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The St. Patrick Copper Coinage of New Jersey

These coins were most likely struck sometime between the mid-1640s and early 1660s, though – like their dates of production – where they were minted is shrouded in academic uncertainty; some sources say they were struck at the Tower of London, while other sources point to origins in Ireland. They were brought America by an English Quaker named Mark Newby, who was a merchant in Dublin.

As was typical of the time, copper issues from abroad comingled with a diversity of other coins as money in the colonies, and the General Assembly of New Jersey granted the St. Patrick Coppers in May 1682 legal-tender status to the value of a halfpenny. The quagmire numismatists face today is in deciphering which of the two coins was meant to be the legal-tender piece.

Check out the full article for more info: https://www.pcgs.com/news/st-patrick-copper-coinage-of-new-jersey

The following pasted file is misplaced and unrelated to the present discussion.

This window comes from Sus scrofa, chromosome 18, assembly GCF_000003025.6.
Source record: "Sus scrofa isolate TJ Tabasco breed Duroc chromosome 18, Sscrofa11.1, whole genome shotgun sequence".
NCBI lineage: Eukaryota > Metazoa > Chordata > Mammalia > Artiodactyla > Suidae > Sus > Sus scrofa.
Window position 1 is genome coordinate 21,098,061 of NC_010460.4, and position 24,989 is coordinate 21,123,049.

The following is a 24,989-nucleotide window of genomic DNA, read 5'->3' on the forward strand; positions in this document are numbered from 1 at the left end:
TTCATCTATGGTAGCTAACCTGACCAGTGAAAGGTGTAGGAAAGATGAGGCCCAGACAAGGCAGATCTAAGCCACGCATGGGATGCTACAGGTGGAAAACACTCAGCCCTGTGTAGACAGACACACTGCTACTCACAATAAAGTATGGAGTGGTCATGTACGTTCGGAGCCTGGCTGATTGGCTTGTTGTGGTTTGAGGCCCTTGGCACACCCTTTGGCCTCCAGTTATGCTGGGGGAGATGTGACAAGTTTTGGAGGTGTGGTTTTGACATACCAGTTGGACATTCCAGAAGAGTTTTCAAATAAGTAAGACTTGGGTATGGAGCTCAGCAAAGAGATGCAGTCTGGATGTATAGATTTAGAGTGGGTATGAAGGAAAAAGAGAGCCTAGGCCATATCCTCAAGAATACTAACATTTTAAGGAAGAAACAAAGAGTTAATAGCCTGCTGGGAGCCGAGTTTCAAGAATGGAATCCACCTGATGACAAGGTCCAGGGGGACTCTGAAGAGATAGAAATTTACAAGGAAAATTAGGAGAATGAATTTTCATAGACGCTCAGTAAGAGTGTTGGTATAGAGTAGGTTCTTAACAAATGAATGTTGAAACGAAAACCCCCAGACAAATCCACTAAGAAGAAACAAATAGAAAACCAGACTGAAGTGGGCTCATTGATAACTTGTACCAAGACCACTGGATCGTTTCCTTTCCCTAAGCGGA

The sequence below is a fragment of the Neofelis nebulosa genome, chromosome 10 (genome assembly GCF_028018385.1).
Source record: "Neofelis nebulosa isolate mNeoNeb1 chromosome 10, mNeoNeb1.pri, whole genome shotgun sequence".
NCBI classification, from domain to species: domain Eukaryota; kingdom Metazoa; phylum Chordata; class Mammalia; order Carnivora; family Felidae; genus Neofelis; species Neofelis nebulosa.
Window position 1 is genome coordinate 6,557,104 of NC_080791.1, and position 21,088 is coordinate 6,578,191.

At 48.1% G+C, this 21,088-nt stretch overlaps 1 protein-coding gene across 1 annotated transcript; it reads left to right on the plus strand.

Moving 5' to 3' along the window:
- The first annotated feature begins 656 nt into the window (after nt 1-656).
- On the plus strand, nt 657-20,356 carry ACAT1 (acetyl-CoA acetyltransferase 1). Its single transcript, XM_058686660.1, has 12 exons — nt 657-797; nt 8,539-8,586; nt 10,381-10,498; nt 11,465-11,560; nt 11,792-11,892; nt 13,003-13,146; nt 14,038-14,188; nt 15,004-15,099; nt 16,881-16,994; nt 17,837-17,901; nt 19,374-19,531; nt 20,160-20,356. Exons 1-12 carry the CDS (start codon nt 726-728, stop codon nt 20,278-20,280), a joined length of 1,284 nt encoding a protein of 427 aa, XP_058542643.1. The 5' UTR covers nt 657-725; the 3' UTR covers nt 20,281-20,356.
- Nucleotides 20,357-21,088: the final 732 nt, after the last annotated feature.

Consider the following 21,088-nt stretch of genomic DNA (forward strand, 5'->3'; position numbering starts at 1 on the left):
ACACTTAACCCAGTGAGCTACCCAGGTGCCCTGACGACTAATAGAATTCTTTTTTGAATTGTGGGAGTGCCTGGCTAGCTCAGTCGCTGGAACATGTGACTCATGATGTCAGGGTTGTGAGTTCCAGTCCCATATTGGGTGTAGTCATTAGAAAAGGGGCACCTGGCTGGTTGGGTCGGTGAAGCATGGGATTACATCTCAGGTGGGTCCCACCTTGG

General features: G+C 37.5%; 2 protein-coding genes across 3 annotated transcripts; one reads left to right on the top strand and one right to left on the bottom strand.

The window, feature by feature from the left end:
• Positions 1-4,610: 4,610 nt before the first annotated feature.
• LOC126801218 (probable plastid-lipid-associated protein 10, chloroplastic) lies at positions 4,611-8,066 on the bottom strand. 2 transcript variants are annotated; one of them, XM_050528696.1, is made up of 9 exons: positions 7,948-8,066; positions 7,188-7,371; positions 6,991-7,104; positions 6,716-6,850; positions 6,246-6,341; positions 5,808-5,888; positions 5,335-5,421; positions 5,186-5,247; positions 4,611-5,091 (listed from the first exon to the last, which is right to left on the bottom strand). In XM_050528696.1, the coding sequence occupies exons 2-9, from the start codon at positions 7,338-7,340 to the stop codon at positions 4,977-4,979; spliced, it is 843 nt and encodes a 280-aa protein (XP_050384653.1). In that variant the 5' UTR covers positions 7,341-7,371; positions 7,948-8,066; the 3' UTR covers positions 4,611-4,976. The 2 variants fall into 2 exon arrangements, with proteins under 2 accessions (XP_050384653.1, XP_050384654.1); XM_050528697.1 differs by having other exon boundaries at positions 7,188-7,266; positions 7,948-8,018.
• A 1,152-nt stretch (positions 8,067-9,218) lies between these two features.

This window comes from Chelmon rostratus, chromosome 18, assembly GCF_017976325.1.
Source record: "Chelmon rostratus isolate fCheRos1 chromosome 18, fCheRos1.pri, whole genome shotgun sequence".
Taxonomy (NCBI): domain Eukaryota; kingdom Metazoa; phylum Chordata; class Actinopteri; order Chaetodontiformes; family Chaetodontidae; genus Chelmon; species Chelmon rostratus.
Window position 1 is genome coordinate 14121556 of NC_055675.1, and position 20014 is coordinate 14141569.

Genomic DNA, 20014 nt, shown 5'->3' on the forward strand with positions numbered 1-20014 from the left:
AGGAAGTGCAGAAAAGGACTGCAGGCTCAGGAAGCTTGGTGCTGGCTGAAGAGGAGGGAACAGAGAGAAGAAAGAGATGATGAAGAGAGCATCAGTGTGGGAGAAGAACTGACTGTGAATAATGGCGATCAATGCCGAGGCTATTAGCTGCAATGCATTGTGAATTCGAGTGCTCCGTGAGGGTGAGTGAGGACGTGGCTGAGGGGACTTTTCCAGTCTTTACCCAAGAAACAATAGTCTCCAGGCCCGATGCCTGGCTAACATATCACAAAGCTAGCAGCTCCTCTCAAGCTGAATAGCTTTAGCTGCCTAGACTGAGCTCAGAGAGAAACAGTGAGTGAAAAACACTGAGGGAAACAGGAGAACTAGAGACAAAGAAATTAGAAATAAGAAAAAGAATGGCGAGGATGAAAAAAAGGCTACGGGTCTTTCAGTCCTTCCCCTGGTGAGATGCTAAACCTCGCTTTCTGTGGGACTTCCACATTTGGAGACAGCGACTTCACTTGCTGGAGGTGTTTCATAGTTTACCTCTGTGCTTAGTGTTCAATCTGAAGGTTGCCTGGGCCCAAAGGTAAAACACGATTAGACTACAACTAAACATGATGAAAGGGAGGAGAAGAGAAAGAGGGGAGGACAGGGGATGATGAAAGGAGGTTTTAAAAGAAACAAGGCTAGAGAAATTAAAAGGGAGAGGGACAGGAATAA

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  • rickoricko Posts: 98,724 ✭✭✭✭✭

    Would love to find one of those in such great condition when metal detecting some of the old cellar holes in this area. Yes, this area was settled - though sparsely - at that time - with commerce. So it is possible... though not sure my old heart could take the thrill.... :D Yes it could... My cardiologist, whom I see once a year, says I am boring... And that is GREAT news from him... ;) Cheers, RickO

  • yosclimberyosclimber Posts: 4,461 ✭✭✭✭✭

    The brass "splasher" (insert) is kind of cool.

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